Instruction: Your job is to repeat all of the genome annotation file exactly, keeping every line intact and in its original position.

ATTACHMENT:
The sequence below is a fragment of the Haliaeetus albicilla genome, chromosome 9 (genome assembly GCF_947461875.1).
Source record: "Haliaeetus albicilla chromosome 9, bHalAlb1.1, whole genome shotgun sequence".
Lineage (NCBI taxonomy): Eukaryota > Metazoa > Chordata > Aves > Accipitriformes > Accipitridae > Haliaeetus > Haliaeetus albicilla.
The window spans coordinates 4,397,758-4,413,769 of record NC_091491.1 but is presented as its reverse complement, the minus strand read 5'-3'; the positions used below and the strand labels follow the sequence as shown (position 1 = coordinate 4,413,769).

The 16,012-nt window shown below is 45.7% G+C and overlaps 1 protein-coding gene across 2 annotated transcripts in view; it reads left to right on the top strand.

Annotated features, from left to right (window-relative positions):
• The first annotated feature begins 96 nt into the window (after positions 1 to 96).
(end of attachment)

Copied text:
The sequence below is a fragment of the Haliaeetus albicilla genome, chromosome 9 (genome assembly GCF_947461875.1).
Source record: "Haliaeetus albicilla chromosome 9, bHalAlb1.1, whole genome shotgun sequence".
Lineage (NCBI taxonomy): Eukaryota > Metazoa > Chordata > Aves > Accipitriformes > Accipitridae > Haliaeetus > Haliaeetus albicilla.
The window spans coordinates 4,397,758-4,413,769 of record NC_091491.1 but is presented as its reverse complement, the minus strand read 5'-3'; the positions used below and the strand labels follow the sequence as shown (position 1 = coordinate 4,413,769).

The 16,012-nt window shown below is 45.7% G+C and overlaps 1 protein-coding gene across 2 annotated transcripts in view; it reads left to right on the top strand.

Annotated features, from left to right (window-relative positions):
• The first annotated feature begins 96 nt into the window (after positions 1 to 96).